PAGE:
Turkey jails filmmaker for movie portraying execution of Erdogan


ANKARA (Reuters) – A Turkish filmmaker was convicted on Friday of membership of a terrorist group for a feature film that portrayed President Tayyip Erdogan having a gun pointed at his head as his family lay dead all around him, the state news agency said.

FILE PHOTO: Turkish President Tayyip Erdogan attends a ceremony marking the 96th anniversary of Victory Day at the mausoleum of Mustafa Kemal Ataturk in Ankara, Turkey August 30, 2018./File Photo

Ali Avci was arrested last year after the release of a trailer for his film “Awakening”, based on a failed military putsch in 2016 in which more than 250 people were killed.

The trailer caused public uproar with sequences showing Erdogan’s family, including his son-in-law, Finance Minister Berat Albayrak, shot dead, and an army officer pointing a gun at the back of the president’s head as he prayed.

An Istanbul court sentenced Avci to 6 years and three months in jail for belonging to the network of U.S.-based Muslim cleric Fethullah Gulen, deemed a terrorist organisation by Turkey. Gulen denies Turkey’s accusation that he masterminded the coup attempt.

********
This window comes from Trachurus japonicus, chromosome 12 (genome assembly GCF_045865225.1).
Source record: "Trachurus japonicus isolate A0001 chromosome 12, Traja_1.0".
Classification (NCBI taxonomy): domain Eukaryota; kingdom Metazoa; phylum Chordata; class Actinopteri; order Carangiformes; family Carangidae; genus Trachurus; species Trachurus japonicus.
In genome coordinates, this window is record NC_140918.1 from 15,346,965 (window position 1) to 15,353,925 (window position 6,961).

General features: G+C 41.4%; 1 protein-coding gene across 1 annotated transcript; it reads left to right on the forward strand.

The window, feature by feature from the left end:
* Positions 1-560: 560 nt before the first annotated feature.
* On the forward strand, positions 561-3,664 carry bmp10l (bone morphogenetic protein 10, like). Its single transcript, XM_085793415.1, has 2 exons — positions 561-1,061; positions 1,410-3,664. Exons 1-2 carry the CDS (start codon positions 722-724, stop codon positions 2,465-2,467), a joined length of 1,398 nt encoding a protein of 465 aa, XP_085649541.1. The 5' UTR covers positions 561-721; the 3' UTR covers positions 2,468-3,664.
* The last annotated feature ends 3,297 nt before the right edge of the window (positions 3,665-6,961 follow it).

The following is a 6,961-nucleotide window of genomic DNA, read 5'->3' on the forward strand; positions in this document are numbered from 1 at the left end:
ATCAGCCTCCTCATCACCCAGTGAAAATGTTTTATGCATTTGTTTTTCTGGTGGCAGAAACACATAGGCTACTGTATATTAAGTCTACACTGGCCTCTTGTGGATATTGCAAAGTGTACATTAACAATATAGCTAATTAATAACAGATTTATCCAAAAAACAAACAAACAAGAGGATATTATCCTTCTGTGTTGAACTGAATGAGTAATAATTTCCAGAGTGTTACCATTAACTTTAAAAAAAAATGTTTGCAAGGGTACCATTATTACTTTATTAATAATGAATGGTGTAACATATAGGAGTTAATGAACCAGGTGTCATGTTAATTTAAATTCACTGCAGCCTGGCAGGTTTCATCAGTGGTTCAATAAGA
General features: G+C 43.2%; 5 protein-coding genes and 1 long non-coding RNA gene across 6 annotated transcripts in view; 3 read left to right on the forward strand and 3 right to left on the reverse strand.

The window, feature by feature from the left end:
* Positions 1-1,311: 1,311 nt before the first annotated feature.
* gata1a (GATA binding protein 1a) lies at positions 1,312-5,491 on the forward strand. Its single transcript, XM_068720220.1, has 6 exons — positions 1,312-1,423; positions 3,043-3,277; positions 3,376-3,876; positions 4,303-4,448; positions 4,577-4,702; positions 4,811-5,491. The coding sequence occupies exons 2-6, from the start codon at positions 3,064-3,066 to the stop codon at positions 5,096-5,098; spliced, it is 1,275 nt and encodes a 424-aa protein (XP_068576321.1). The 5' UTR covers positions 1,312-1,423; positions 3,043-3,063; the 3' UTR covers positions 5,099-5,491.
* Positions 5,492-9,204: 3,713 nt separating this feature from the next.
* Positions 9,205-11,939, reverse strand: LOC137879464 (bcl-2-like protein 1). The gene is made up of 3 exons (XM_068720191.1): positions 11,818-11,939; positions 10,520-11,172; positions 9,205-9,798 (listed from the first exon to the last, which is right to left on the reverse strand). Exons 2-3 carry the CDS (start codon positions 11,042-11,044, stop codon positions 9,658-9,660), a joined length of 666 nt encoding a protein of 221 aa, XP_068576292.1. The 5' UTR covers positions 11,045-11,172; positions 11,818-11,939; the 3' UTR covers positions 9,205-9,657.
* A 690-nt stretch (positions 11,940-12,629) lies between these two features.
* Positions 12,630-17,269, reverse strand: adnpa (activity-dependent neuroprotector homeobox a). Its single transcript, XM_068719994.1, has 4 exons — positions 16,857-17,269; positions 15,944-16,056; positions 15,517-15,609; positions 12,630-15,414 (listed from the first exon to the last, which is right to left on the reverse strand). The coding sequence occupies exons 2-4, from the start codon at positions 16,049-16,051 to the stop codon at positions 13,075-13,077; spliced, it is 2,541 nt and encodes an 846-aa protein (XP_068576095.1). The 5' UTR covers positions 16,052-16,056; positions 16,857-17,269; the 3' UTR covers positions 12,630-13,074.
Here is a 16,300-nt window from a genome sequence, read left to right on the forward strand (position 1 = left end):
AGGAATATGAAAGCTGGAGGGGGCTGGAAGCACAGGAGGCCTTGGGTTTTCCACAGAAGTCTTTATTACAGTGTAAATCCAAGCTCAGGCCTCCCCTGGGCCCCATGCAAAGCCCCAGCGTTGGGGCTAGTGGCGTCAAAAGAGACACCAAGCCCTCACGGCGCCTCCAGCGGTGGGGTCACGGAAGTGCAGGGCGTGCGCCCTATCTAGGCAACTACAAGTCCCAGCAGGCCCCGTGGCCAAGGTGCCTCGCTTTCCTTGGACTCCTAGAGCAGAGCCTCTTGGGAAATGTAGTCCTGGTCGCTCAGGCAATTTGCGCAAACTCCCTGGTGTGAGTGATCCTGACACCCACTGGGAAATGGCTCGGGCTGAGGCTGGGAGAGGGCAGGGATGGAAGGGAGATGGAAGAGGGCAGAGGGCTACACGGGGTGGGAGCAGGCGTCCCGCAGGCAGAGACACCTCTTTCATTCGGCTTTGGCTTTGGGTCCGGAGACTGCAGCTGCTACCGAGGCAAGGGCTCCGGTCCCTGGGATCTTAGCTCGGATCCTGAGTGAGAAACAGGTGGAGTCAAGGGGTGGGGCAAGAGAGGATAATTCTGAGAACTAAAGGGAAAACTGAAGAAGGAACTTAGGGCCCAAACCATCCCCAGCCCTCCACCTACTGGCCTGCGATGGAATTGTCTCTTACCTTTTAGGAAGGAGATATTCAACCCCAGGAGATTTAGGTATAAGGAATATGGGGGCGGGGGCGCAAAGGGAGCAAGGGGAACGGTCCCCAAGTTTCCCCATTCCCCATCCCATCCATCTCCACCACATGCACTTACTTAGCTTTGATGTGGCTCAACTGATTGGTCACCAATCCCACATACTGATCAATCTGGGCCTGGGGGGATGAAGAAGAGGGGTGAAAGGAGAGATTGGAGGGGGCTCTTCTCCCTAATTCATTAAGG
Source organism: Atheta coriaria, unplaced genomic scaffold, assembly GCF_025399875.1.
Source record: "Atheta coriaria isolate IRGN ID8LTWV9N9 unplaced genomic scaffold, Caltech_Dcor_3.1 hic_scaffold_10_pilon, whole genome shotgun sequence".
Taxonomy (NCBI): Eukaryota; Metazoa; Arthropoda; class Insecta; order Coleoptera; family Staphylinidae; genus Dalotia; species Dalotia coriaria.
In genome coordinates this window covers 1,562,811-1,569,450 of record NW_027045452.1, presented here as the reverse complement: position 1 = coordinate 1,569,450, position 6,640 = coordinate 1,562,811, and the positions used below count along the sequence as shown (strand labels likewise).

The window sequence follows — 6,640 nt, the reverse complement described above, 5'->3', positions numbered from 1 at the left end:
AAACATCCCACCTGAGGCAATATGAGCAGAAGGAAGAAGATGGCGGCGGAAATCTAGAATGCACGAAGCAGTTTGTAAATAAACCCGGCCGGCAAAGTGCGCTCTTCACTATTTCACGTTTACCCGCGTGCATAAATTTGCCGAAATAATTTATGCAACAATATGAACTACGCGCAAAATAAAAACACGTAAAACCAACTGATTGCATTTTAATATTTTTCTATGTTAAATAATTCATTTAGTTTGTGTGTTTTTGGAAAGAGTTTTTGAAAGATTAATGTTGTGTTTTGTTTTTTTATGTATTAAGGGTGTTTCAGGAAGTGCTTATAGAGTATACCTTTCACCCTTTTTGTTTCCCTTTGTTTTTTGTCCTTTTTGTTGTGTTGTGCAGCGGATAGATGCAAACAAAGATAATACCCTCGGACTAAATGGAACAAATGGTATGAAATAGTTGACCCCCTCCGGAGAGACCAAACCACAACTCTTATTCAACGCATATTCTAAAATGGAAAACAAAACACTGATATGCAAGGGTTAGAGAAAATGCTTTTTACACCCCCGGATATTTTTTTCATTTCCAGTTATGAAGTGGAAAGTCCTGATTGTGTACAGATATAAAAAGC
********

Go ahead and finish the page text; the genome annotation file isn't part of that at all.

The court said Avci had been carrying out “public perception management in line with the core goals of the terrorist organisation” through his movie.

Avci denied the charges and said Erdogan himself had repeatedly said he was the target of the failed putsch, which included air strikes on the presidential palace in Ankara, although Erdogan was absent at the time.

“If I was trying to make terrorist propaganda, I would have shown Erdogan making plans to flee, instead of the praying scene,” Avci told the court.

More than 50,000 people have been jailed pending trial and 150,000 state workers including teachers, judges and soldiers have been suspended or dismissed after the coup attempt.

FILE PHOTO: Turkish President Tayyip Erdogan attends a news conference in Ankara, Turkey, August 14, 2018. REUTERS/Umit Bektas/File Photo

Writing by Ece Toksabay; Editing by Kevin Liffey



Source link

Leave a Reply